Why be afraid of talks with Pakistan?
By H.K. Dua
PICKINGS may be slender and slow in coming, but India and Pakistan have agreed to begin a search for peace on the sub-continent. Rightly so.
The statements and reports emanating from Sharm El-Sheikh need not be taken as negatively as are being viewed by the usual sceptics, who are generally doubtful that India can ever persuade Pakistan to give up the path of terrorism by talks.
None can dispute that the people on both sides of the divide have been craving peace for years and are fed up with a history of tensions and wars and terrorism — which indeed is a war by other means. But the pursuit of peace certainly, besides keeping the powder dry, requires patient efforts for peace by talks across the table, to be complemented by a sustained and quiet track II diplomacy.
After every round of talks between two countries known for adversarial dispositions and suspicions there are bound to be varied responses and interpretations. The talks at Sharm El-Sheikh were not planned to play some zero-sum game where the gains of one party are bound to be at the cost of another. The idea behind the talks was to move towards a dialogue that had been severely fractured by the grisly events of 26/11 perpetrated by malevolent elements from Pakistan who would not like to see peace between India and Pakistan.
The Sharm El-Sheikh meetings between the two Prime Ministers and their foreign secretaries and other senior officials were meant to create ground for the resumption of the composite dialogue to sort out substantive issues that have over the years embittered relations between the two neighbours.
But some of the initial reactions in India to the outcome of the talks needlessly suggest that India has given more than it has gained by agreeing to resume the composite dialogue without making Pakistan give cast-iron guarantees that another 26/11 will not be allowed to happen again.
Essentially, such doubts arise from the fear that India is a weak party that tries to buy time through talks rather than face Pakistan headlong on the ground or otherwise.
Not talking with an adversary — actual or perceived — is not a practical proposition in the 21st century diplomacy. It could also be counter-productive. A nation like India should have confidence in its ability to deal with Pakistan across the table, ensuring at the same time that Pakistan, in its own interest, takes steps to prevent another 26/11 taking place.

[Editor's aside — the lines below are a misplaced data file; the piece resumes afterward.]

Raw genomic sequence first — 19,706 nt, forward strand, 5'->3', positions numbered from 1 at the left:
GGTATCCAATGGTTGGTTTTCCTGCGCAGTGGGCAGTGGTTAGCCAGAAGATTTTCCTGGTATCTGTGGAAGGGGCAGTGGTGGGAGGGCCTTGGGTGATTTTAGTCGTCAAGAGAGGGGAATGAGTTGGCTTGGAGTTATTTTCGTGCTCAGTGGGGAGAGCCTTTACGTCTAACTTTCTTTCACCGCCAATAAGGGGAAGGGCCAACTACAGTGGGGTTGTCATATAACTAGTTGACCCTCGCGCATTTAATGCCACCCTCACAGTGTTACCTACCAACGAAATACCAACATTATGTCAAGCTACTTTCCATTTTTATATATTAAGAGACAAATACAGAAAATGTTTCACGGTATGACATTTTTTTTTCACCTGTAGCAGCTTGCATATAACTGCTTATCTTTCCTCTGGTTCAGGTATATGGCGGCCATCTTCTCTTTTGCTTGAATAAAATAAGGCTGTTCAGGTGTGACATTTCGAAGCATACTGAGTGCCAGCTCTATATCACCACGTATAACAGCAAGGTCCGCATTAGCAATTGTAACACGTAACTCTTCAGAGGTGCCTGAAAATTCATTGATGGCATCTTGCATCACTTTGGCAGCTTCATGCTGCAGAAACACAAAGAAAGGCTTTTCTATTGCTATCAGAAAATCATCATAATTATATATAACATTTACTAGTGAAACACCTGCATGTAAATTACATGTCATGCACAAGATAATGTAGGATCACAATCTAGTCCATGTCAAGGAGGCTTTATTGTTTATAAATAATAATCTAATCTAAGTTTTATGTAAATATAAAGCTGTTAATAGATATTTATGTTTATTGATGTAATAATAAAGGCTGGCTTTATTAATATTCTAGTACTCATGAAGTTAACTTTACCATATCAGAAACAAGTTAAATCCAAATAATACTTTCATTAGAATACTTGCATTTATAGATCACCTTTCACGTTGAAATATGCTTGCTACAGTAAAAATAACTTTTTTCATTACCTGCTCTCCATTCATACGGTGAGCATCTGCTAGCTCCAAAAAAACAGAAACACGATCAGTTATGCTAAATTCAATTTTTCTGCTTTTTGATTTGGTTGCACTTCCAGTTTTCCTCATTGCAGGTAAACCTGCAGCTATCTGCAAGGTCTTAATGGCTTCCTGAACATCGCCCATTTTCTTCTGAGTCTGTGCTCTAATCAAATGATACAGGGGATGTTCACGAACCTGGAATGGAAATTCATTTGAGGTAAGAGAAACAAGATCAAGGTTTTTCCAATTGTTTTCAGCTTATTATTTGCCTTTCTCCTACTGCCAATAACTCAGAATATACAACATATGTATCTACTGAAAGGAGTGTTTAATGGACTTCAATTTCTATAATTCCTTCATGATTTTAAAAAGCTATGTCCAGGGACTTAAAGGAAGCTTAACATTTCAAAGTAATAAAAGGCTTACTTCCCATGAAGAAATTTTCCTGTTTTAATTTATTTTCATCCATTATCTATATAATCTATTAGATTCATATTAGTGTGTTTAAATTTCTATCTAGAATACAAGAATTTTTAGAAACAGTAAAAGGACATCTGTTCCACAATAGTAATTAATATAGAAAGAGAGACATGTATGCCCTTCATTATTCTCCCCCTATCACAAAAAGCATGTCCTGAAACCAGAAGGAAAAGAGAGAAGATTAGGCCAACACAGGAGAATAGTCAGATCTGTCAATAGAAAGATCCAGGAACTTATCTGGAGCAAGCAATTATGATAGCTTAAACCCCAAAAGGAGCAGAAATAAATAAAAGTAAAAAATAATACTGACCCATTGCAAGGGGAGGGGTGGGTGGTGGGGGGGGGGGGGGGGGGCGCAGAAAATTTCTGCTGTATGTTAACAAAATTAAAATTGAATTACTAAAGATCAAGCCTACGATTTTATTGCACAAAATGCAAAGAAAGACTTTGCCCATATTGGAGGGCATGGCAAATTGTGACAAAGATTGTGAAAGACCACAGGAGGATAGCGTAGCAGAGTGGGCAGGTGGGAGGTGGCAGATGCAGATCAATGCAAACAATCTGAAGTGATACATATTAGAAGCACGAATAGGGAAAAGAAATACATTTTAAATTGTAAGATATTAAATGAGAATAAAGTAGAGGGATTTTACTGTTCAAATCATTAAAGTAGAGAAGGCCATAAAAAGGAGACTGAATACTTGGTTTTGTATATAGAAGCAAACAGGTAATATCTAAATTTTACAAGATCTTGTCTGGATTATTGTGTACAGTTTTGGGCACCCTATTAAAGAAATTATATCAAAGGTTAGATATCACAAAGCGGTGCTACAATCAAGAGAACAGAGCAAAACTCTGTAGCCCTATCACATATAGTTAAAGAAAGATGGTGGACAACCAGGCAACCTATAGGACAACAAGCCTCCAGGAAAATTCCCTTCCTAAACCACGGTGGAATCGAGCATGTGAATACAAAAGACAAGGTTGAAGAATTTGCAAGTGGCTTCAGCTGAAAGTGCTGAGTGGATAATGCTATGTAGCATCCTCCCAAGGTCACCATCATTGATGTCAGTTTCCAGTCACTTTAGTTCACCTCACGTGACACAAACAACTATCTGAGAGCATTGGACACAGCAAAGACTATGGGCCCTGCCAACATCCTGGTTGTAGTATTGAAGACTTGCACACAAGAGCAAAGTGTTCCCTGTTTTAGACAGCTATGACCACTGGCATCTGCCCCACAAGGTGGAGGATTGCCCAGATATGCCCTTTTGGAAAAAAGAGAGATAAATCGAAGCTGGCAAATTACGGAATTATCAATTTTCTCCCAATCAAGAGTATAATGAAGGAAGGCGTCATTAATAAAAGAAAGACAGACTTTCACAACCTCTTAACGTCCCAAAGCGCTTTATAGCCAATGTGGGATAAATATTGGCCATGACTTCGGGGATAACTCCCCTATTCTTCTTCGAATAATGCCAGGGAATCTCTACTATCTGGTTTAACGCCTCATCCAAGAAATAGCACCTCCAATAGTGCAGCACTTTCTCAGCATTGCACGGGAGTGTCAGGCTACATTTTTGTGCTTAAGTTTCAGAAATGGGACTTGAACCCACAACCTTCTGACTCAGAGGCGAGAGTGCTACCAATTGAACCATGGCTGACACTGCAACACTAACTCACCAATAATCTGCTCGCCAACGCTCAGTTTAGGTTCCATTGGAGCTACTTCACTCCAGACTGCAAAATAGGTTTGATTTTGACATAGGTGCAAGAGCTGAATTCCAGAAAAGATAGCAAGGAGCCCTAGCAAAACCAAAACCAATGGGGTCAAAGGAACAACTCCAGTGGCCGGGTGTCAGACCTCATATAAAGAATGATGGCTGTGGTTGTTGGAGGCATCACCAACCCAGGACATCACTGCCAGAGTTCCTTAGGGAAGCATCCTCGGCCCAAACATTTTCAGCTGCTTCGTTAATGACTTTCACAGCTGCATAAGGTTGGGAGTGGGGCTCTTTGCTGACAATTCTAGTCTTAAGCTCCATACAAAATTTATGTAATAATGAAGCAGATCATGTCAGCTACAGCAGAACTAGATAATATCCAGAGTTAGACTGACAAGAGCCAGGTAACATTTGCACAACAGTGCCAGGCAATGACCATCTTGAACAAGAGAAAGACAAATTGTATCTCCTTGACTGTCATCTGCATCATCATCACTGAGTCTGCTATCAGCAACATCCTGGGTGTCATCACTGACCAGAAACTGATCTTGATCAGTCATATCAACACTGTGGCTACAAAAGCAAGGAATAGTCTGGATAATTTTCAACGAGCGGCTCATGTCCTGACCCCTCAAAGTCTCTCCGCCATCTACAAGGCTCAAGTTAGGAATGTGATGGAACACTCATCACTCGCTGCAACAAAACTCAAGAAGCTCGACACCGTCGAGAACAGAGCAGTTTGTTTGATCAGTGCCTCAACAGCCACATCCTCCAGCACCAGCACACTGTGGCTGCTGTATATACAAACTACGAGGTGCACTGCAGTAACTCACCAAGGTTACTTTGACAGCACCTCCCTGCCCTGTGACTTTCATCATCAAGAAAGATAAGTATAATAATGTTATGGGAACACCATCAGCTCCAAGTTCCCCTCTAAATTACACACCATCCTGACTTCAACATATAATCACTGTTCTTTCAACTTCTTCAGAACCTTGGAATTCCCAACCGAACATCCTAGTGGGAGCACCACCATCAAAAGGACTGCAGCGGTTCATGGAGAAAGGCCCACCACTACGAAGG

The talks can, in effect, be a means to advance national interests by an intelligent use of diplomacy and skill. These can be regarded as a sign of strength, not weakness.
The US and the Soviet Union went on talking to each other during Cold War years through overt and covert diplomatic contacts. Anatoly Dobrynin remained Moscow’s Ambassador to six US Presidents over 21 years with Washington even giving him a separate entrance to the State Department during the worst times of a crisis-ridden relationship. Both Moscow and Washington found these contacts useful to prevent
flare-ups that could push the two super powers into a global war.
China and the US had nearly 650 rounds of meetings in Warsaw when they were bitter enemies in the 1960s and before Dr Henry Kissinger and President Richard Nixon flew to China to normalise relations with Beijing. The US was fighting the Vietnam war while representatives of the two countries were quietly meeting at Hotel Majestic in Paris. And recently President Obama chose to offer engagement with Iran to close a chapter of hostile relationship between the two countries without a loss of face. At the end of the day, it is the outcome that is important.
It is true that the joint statement by the two countries at Sharm
El-Sheikh can be interpreted by different people in different ways. But that is often the case after every round of talks between the two countries that have for years lived with mutual suspicion. Of significance is the Prime Minister’s statement to the media making clear how India looks at the outcome of the talks.
Dr Manmohan Singh said, “the dialogue cannot begin unless and until the terrorist acts of Mumbai are fully accounted for and the perpetrators are brought to book”. He added that unless this happened “I cannot agree; and our public opinion will not agree.” He pointed out that no roadmap for the resumption of the dialogue had been drawn up yet, but indicated that India had an obligation to engage Pakistan.
It is possible India is expecting the Pakistan government to take steps against the accused involved in the 26/11 killings in Mumbai during the next few days. Of significance is that no date has been announced about the resumption of the dialogue, nor has its nature or content been thought of. Those are to be sorted out by the two foreign secretaries during the next few weeks. And even the dates of the meetings of the two foreign secretaries have not been announced.
Apparently, India will be watching what action the Pakistan government will be taking against the perpetrators of the Mumbai carnage. The quality of action — and certainly not an attempted eyewash — will determine any movement towards a composite dialogue which again will take a long time to deliver peace. It is certainly going to be a long-drawn affair, subject to quirks of Indo-Pakistan relations.
After all, given the shortsightedness of the politicians and generals, wars are easy to start and always are avoidable. Peace-making is difficult and requires patience, wisdom and statesmanship of a high order. Towards that end, even a small step like the one taken at Sharm El-Sheikh should be welcomed rather than criticised.